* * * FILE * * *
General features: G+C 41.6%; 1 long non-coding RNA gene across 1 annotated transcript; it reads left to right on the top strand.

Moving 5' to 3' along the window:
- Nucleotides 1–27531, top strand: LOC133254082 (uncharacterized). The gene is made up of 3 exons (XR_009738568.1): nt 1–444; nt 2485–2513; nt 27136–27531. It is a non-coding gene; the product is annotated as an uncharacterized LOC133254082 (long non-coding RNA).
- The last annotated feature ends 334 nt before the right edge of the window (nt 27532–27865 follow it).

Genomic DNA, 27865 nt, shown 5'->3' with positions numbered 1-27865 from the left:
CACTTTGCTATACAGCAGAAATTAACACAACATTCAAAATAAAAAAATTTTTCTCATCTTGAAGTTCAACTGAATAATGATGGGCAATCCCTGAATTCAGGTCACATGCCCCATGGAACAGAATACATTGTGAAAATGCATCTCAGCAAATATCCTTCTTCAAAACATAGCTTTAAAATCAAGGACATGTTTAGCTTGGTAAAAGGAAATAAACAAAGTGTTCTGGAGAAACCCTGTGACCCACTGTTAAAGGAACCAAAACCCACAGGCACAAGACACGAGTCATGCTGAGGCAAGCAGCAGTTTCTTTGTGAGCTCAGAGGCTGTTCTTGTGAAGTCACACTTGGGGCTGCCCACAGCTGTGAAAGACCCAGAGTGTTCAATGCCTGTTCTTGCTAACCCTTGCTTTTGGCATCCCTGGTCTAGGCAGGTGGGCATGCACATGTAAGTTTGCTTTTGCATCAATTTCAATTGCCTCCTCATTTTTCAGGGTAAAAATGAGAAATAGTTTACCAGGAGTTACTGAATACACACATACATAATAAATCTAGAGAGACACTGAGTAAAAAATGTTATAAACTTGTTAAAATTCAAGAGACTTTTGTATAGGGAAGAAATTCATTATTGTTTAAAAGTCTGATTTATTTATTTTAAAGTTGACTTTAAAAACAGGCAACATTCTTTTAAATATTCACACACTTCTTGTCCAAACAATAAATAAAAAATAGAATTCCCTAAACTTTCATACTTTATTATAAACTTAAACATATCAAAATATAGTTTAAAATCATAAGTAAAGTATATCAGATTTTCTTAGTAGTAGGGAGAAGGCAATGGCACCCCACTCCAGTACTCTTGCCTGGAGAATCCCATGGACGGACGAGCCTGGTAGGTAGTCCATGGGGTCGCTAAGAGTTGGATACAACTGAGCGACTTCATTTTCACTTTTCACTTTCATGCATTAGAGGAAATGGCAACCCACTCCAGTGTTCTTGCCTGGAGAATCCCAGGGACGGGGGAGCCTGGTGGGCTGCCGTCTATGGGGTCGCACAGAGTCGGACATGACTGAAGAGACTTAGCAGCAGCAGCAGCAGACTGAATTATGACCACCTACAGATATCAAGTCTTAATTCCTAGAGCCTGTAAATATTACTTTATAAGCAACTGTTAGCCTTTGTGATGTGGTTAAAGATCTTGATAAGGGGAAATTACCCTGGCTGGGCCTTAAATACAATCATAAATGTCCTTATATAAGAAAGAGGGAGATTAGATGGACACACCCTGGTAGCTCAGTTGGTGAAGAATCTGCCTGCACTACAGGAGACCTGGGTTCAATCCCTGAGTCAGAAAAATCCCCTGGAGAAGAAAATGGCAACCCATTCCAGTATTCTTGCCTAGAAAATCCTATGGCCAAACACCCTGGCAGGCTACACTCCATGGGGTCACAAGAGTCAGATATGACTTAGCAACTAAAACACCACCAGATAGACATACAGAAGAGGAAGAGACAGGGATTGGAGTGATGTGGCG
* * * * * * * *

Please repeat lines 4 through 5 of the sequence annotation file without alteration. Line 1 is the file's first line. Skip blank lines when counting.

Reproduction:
- The last annotated feature ends 334 nt before the right edge of the window (nt 27532–27865 follow it).

Genomic DNA, 27865 nt, shown 5'->3' with positions numbered 1-27865 from the left: